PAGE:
awful.spawn.with_line_callback(noisy, {
    stdout = function(line)
        naughty.notify { text = "LINE:"..line }
    end,
    stderr = function(line)
        naughty.notify { text = "ERR:"..line}
    end,
})

If only the full output is needed, then easy_async is the right choice:

awful.spawn.easy_async(noisy, function(stdout, stderr, reason, exit_code)
    naughty.notify { text = stdout }
end)

Default applications:

If the intent is to open a file/document, then it is recommended to use the following standard command. The default application will be selected according to the Shared MIME-info Database specification. The xdg-utils package provided by most distributions includes the xdg-open command:

awful.spawn({"xdg-open", "/path/to/file"})

Awesome does not manage, modify or otherwise influence the database for default applications. For information about how to do this, consult the ARCH Linux Wiki.

If you wish to change how the default applications behave, then consult the Desktop Entry specification.

Info:

  • Copyright: 2008 Julien Danjou,2014 Emmanuel Lepage Vallee
  • Author: Julien Danjou <[email protected]>,Emmanuel Lepage Vallee <[email protected]>

Functions

spawn (cmd[, sn_rules=true[, callback]]) Spawn a program, and optionally apply properties and/or run a callback.
with_shell (cmd) Spawn a program using the shell.
with_line_callback (cmd, callbacks) Spawn a program and asynchronously capture its output line by line.
easy_async (cmd, callback) Asynchronously spawn a program and capture its output.
read_lines (input_stream, line_callback[, done_callback[, close=false]]) Read lines from a Gio input stream


Functions

Methods
spawn (cmd[, sn_rules=true[, callback]])
Spawn a program, and optionally apply properties and/or run a callback.

Applying properties or running a callback requires the program/client to support startup notifications.

See awful.rules.execute for more details about the format of sn_rules.

  • cmd string or table The command.
  • sn_rules table or boolean A table of properties to be applied after startup; false to disable startup notifications. (default true)
  • callback function A callback function to be run after startup. (optional)

Returns:

  1. integer The forked PID.
  2. optional string The startup notification ID, if sn is not false, or a callback is provided.

Or

    string Error message.
with_shell (cmd)
Spawn a program using the shell. This calls cmd with $SHELL -c (via awful.util.shell).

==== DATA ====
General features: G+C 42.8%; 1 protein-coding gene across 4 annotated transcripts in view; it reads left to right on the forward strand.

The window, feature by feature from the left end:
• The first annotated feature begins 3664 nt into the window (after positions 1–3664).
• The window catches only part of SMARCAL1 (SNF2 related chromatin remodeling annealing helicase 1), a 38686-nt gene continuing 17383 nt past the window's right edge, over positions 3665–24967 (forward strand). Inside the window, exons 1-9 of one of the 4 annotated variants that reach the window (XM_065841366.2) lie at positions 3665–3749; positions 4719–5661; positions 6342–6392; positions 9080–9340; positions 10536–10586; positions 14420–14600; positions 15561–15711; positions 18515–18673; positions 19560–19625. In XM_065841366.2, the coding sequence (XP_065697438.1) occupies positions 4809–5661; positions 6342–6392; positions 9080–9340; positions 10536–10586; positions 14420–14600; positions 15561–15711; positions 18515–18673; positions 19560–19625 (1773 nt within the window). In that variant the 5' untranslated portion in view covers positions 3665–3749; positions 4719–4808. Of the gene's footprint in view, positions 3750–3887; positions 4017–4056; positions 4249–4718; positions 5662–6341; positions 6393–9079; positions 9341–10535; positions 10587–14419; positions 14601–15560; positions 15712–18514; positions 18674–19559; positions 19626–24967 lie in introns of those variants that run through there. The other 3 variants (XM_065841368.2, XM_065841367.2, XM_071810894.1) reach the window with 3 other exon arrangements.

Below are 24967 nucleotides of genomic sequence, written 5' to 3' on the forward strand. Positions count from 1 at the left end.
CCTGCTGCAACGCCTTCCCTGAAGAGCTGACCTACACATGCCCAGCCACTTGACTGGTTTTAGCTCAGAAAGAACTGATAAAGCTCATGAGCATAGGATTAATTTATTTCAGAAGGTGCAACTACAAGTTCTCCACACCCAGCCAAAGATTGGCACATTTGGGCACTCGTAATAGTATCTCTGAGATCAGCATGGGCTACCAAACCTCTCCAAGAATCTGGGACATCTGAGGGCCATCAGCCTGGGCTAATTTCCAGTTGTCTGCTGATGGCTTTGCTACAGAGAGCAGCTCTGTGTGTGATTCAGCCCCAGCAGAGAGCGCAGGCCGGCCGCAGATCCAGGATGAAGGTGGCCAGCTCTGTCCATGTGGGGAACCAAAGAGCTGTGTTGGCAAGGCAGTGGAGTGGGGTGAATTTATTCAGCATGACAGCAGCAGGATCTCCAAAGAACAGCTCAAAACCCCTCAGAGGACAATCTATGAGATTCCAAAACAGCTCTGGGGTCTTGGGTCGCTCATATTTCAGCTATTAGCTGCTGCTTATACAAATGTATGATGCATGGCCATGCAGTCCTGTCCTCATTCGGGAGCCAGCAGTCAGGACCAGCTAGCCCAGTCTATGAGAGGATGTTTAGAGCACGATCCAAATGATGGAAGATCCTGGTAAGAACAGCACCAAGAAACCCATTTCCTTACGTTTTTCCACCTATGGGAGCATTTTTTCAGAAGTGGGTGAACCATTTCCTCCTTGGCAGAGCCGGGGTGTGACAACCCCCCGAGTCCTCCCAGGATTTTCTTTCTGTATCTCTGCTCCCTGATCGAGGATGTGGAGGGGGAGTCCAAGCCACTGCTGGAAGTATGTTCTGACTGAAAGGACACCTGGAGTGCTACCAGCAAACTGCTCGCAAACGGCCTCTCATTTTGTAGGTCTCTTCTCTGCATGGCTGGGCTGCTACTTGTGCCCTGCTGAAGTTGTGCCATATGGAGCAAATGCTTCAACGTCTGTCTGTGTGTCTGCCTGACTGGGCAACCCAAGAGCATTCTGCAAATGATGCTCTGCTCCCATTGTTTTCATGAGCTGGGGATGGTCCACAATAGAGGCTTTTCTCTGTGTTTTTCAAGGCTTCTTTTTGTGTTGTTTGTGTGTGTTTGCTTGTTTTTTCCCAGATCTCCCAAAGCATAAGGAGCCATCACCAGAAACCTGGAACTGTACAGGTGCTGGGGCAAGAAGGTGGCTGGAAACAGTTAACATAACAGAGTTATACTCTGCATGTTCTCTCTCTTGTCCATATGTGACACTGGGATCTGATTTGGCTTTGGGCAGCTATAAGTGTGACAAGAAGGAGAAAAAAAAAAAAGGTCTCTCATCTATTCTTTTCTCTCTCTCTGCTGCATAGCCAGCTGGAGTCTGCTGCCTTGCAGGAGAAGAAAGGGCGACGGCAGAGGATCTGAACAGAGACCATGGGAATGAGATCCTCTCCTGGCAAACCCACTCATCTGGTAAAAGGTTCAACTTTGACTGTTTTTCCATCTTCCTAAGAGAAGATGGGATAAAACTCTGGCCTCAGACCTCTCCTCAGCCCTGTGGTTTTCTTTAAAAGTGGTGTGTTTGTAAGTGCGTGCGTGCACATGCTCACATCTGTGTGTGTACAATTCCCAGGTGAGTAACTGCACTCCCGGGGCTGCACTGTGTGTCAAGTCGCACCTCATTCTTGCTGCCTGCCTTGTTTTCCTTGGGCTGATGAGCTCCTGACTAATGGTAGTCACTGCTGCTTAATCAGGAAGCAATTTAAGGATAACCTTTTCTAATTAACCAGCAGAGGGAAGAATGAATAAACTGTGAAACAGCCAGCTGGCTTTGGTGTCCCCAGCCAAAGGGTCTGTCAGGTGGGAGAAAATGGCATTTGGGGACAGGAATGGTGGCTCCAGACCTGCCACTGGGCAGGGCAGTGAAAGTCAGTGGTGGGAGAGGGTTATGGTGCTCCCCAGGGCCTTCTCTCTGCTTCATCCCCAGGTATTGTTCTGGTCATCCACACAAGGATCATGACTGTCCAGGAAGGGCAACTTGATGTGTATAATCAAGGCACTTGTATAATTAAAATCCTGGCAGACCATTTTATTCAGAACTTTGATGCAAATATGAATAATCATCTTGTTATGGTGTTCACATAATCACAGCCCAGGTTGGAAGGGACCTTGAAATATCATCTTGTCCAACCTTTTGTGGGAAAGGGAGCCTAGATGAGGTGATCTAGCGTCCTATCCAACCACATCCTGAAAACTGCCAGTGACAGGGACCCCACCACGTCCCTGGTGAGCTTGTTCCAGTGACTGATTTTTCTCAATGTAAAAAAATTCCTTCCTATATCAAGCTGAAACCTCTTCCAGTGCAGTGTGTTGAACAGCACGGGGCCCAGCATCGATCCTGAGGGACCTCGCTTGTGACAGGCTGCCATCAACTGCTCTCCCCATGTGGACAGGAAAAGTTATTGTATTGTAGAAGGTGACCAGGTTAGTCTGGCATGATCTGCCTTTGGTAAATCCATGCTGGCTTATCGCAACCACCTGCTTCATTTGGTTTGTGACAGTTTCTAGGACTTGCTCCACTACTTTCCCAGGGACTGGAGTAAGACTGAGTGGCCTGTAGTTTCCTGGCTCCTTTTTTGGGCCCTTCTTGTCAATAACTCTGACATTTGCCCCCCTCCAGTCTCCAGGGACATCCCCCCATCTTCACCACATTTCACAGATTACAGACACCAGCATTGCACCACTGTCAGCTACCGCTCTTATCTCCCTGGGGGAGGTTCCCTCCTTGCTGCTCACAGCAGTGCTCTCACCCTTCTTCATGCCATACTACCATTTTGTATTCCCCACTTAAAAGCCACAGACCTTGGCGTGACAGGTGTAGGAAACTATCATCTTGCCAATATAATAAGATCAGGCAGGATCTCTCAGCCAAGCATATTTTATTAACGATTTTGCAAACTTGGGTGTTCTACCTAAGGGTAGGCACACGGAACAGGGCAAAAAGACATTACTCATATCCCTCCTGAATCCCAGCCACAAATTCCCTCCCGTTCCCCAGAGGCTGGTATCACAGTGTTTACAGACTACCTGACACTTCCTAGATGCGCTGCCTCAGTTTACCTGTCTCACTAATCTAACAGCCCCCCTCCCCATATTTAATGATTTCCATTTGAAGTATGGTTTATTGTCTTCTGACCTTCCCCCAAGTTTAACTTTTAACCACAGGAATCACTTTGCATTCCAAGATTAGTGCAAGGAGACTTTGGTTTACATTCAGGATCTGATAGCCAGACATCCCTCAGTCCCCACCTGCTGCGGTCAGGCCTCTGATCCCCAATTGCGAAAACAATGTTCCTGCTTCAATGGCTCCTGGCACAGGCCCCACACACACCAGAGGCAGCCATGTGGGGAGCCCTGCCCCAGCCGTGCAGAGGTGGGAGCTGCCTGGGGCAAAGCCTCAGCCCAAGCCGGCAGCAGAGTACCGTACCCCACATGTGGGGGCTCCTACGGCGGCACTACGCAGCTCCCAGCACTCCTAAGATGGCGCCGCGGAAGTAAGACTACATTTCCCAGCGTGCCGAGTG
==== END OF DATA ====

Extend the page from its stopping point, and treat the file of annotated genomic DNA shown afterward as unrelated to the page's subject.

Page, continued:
with_line_callback (cmd, callbacks)
Spawn a program and asynchronously capture its output line by line.
  • cmd string or table The command.
  • callbacks Table containing callbacks that should be invoked on various conditions.
    • stdout function Function that is called with each line of output on stdout, e.g. stdout(line). (optional)
    • stderr function Function that is called with each line of output on stderr, e.g. stderr(line). (optional)
    • output_done function Function to call when no more output is produced. (optional)
    • exit function Function to call when the spawned process exits. This function gets the exit reason and code as its arguments. The reason can be “exit” or “signal”. For “exit”, the second argument is the exit code. For “signal”, the second argument is the signal causing process termination. (optional)

Returns:

    Integer the PID of the forked process.

Or

    string Error message.
easy_async (cmd, callback)
Asynchronously spawn a program and capture its output. (wraps spawn.with_line_callback).
  • cmd string or table The command.
  • callback Function with the following arguments
    • stdout string Output on stdout.
    • stderr string Output on stderr.
    • exitreason string Exit Reason. The reason can be “exit” or “signal”.
    • exitcode integer Exit code. For “exit” reason it’s the exit code. For “signal” reason — the signal causing process termination.

Returns:

    Integer the PID of the forked process.

Or

    string Error message.

See also:

read_lines (input_stream, line_callback[, done_callback[, close=false]])
Read lines from a Gio input stream
  • input_stream Gio.InputStream The input stream to read from.
  • line_callback function Function that is called with each line read, e.g. line_callback(line_from_stream).
  • done_callback function Function that is called when the operation finishes (e.g. due to end of file). (optional)
  • close boolean Should the stream be closed after end-of-file? (default false)